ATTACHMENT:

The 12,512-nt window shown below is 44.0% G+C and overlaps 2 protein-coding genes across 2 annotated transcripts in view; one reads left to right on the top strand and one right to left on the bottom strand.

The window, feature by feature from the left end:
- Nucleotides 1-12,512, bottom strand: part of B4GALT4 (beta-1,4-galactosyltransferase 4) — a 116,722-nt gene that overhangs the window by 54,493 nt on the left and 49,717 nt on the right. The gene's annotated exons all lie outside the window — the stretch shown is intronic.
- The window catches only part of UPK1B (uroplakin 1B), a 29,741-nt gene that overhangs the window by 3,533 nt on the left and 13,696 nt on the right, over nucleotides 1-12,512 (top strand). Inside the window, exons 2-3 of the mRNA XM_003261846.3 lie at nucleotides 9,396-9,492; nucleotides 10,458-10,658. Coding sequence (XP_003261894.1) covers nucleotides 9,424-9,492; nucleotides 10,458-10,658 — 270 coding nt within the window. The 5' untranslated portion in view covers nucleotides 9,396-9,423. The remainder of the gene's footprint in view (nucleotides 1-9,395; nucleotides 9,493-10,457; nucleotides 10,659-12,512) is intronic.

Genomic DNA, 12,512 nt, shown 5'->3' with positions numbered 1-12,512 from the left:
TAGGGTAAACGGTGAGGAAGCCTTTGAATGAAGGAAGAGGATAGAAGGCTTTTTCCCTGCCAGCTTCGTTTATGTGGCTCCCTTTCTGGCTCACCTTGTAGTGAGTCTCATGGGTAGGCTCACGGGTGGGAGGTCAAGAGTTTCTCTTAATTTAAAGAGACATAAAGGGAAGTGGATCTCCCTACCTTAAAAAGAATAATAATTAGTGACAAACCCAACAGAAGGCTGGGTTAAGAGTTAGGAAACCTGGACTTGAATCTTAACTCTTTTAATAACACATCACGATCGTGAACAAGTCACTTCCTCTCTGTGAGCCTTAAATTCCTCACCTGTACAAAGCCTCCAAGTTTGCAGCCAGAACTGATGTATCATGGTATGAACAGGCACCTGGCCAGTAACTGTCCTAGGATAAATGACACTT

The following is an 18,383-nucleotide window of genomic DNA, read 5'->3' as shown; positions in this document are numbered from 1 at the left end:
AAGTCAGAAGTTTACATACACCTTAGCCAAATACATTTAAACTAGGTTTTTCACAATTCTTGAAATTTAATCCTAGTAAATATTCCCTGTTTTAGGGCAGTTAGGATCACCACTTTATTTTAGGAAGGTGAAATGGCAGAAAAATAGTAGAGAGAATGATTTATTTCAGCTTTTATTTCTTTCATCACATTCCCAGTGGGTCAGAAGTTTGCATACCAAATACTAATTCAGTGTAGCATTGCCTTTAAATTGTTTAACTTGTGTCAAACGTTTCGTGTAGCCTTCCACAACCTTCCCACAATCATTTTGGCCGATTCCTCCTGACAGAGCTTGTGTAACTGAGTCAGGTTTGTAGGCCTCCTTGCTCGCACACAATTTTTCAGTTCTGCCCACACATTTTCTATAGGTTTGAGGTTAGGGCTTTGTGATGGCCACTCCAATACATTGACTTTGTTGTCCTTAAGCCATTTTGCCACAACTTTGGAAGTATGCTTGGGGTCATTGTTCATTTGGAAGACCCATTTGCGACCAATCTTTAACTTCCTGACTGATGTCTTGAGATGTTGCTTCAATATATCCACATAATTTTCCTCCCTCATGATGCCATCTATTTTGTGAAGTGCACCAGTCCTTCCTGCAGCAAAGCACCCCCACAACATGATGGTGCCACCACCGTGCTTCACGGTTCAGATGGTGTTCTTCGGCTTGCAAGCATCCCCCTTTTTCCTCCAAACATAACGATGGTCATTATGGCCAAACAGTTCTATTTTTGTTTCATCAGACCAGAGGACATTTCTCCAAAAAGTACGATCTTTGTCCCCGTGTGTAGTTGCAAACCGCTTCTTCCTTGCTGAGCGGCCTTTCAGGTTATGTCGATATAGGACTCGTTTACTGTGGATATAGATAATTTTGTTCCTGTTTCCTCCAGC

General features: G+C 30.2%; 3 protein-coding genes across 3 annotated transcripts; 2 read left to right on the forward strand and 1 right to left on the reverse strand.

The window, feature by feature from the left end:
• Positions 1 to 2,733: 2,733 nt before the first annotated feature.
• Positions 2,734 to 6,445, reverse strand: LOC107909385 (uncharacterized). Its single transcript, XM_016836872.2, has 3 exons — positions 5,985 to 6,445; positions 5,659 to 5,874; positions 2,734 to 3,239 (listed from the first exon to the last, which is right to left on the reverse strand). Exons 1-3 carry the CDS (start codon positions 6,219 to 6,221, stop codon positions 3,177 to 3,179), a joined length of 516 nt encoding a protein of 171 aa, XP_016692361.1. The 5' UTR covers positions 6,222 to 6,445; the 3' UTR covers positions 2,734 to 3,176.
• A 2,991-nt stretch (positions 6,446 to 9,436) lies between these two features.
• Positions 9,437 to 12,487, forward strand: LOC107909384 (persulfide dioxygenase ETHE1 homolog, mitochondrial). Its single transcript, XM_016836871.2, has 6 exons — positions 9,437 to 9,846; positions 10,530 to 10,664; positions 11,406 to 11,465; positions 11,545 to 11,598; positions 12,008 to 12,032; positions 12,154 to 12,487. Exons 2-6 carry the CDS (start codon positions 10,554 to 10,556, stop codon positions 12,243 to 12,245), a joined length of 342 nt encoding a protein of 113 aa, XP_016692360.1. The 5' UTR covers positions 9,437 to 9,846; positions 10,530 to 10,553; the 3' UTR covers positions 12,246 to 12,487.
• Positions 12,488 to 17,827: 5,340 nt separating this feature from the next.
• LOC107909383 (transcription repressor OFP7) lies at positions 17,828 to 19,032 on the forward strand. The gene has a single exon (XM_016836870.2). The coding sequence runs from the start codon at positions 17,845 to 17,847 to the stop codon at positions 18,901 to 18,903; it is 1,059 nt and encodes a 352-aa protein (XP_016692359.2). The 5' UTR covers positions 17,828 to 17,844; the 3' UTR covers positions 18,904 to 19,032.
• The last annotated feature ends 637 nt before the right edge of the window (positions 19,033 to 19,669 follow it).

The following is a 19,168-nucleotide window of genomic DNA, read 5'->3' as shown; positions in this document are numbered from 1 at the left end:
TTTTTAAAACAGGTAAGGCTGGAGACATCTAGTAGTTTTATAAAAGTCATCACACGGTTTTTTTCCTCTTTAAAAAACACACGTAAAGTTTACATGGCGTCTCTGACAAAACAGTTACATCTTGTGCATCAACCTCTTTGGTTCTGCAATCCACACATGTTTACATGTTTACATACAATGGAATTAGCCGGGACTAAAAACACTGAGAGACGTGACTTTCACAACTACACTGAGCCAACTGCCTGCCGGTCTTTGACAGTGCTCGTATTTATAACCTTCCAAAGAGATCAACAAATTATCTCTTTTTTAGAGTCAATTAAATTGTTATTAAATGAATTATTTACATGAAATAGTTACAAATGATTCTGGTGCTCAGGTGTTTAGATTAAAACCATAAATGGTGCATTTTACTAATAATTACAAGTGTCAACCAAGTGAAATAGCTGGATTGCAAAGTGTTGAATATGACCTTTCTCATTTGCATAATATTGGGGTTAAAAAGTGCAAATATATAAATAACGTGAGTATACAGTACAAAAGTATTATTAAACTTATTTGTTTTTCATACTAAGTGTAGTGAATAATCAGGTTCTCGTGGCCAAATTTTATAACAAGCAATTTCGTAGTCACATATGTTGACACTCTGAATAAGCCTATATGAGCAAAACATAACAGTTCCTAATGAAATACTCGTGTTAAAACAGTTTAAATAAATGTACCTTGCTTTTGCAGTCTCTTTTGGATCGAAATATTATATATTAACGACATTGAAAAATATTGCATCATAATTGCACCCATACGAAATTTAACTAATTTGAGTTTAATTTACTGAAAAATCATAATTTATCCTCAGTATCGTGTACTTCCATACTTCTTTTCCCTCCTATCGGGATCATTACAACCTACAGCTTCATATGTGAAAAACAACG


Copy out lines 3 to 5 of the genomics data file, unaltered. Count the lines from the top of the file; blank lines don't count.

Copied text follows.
- Nucleotides 1-12,512, bottom strand: part of B4GALT4 (beta-1,4-galactosyltransferase 4) — a 116,722-nt gene that overhangs the window by 54,493 nt on the left and 49,717 nt on the right. The gene's annotated exons all lie outside the window — the stretch shown is intronic.
- The window catches only part of UPK1B (uroplakin 1B), a 29,741-nt gene that overhangs the window by 3,533 nt on the left and 13,696 nt on the right, over nucleotides 1-12,512 (top strand). Inside the window, exons 2-3 of the mRNA XM_003261846.3 lie at nucleotides 9,396-9,492; nucleotides 10,458-10,658. Coding sequence (XP_003261894.1) covers nucleotides 9,424-9,492; nucleotides 10,458-10,658 — 270 coding nt within the window. The 5' untranslated portion in view covers nucleotides 9,396-9,423. The remainder of the gene's footprint in view (nucleotides 1-9,395; nucleotides 9,493-10,457; nucleotides 10,659-12,512) is intronic.

Genomic DNA, 12,512 nt, shown 5'->3' with positions numbered 1-12,512 from the left: